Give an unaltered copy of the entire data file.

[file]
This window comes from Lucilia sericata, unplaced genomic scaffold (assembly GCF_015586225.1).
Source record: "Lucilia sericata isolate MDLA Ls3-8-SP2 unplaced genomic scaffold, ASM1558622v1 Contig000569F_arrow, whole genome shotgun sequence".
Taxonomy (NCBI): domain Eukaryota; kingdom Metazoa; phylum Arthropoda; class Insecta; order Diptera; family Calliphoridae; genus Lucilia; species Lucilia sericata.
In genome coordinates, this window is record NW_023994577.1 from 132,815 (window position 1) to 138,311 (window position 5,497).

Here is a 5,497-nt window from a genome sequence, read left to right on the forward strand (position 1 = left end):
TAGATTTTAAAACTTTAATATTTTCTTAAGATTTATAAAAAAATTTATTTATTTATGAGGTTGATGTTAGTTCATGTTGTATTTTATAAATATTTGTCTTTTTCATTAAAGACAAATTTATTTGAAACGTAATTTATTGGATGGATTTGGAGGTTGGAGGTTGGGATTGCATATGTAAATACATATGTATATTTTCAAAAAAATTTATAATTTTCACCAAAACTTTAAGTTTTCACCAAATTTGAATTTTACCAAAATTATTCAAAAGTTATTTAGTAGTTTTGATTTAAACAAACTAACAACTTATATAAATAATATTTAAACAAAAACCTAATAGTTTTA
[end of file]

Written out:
This window comes from Lucilia sericata, unplaced genomic scaffold (assembly GCF_015586225.1).
Source record: "Lucilia sericata isolate MDLA Ls3-8-SP2 unplaced genomic scaffold, ASM1558622v1 Contig000569F_arrow, whole genome shotgun sequence".
Taxonomy (NCBI): domain Eukaryota; kingdom Metazoa; phylum Arthropoda; class Insecta; order Diptera; family Calliphoridae; genus Lucilia; species Lucilia sericata.
In genome coordinates, this window is record NW_023994577.1 from 132,815 (window position 1) to 138,311 (window position 5,497).

Here is a 5,497-nt window from a genome sequence, read left to right on the forward strand (position 1 = left end):
TAGATTTTAAAACTTTAATATTTTCTTAAGATTTATAAAAAAATTTATTTATTTATGAGGTTGATGTTAGTTCATGTTGTATTTTATAAATATTTGTCTTTTTCATTAAAGACAAATTTATTTGAAACGTAATTTATTGGATGGATTTGGAGGTTGGAGGTTGGGATTGCATATGTAAATACATATGTATATTTTCAAAAAAATTTATAATTTTCACCAAAACTTTAAGTTTTCACCAAATTTGAATTTTACCAAAATTATTCAAAAGTTATTTAGTAGTTTTGATTTAAACAAACTAACAACTTATATAAATAATATTTAAACAAAAACCTAATAGTTTTA